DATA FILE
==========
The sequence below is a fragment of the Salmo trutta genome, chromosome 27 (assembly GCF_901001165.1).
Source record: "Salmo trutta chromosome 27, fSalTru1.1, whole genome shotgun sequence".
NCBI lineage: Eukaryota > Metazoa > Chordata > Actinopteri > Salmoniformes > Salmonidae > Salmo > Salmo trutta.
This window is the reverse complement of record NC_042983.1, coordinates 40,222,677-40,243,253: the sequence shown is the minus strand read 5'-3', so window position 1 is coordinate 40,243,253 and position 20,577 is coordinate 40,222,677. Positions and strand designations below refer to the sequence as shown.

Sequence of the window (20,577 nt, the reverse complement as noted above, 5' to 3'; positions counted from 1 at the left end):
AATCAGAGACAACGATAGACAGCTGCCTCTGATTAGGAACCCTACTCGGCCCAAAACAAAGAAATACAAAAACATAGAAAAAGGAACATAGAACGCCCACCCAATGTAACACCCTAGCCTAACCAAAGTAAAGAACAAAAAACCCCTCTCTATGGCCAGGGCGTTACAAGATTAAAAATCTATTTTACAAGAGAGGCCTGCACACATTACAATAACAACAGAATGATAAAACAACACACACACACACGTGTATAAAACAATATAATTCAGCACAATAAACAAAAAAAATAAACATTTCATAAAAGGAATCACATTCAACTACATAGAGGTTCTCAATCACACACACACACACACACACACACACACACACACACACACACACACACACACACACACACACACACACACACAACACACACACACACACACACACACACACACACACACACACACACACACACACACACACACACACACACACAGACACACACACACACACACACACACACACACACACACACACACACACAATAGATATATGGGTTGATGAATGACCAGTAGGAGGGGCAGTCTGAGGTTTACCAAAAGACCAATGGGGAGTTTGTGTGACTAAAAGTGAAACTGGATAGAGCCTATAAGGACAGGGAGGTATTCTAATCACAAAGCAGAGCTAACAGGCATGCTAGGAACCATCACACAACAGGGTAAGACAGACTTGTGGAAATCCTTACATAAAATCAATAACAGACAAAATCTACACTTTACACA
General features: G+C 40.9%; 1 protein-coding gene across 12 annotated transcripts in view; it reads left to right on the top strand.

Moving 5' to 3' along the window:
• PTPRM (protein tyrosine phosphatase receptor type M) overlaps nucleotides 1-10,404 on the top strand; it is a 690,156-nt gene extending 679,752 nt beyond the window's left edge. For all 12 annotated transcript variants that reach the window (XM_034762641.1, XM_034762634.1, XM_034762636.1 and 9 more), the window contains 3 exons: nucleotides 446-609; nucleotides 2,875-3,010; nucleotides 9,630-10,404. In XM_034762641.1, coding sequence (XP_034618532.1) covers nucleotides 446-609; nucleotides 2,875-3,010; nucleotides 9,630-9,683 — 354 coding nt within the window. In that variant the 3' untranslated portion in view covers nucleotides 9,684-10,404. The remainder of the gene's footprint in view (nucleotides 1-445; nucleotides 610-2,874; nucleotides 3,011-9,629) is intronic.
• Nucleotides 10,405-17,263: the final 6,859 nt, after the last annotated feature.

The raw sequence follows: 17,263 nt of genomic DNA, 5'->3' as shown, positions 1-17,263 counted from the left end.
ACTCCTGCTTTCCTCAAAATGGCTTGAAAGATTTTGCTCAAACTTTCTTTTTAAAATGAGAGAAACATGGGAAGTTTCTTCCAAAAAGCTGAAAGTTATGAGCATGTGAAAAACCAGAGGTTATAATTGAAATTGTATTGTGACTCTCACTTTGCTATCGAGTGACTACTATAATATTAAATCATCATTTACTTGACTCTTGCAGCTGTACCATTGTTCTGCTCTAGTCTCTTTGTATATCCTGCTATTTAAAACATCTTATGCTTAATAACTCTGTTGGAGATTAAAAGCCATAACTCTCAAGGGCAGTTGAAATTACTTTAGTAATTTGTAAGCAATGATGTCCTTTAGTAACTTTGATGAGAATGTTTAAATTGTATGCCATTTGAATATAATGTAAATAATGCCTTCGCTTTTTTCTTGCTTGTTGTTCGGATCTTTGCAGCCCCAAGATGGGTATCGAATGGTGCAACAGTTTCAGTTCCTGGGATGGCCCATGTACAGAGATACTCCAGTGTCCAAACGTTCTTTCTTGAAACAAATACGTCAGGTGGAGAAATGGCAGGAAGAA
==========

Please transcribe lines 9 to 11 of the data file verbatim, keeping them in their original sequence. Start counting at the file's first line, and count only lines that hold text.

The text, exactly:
• PTPRM (protein tyrosine phosphatase receptor type M) overlaps nucleotides 1-10,404 on the top strand; it is a 690,156-nt gene extending 679,752 nt beyond the window's left edge. For all 12 annotated transcript variants that reach the window (XM_034762641.1, XM_034762634.1, XM_034762636.1 and 9 more), the window contains 3 exons: nucleotides 446-609; nucleotides 2,875-3,010; nucleotides 9,630-10,404. In XM_034762641.1, coding sequence (XP_034618532.1) covers nucleotides 446-609; nucleotides 2,875-3,010; nucleotides 9,630-9,683 — 354 coding nt within the window. In that variant the 3' untranslated portion in view covers nucleotides 9,684-10,404. The remainder of the gene's footprint in view (nucleotides 1-445; nucleotides 610-2,874; nucleotides 3,011-9,629) is intronic.
• Nucleotides 10,405-17,263: the final 6,859 nt, after the last annotated feature.

The raw sequence follows: 17,263 nt of genomic DNA, 5'->3' as shown, positions 1-17,263 counted from the left end.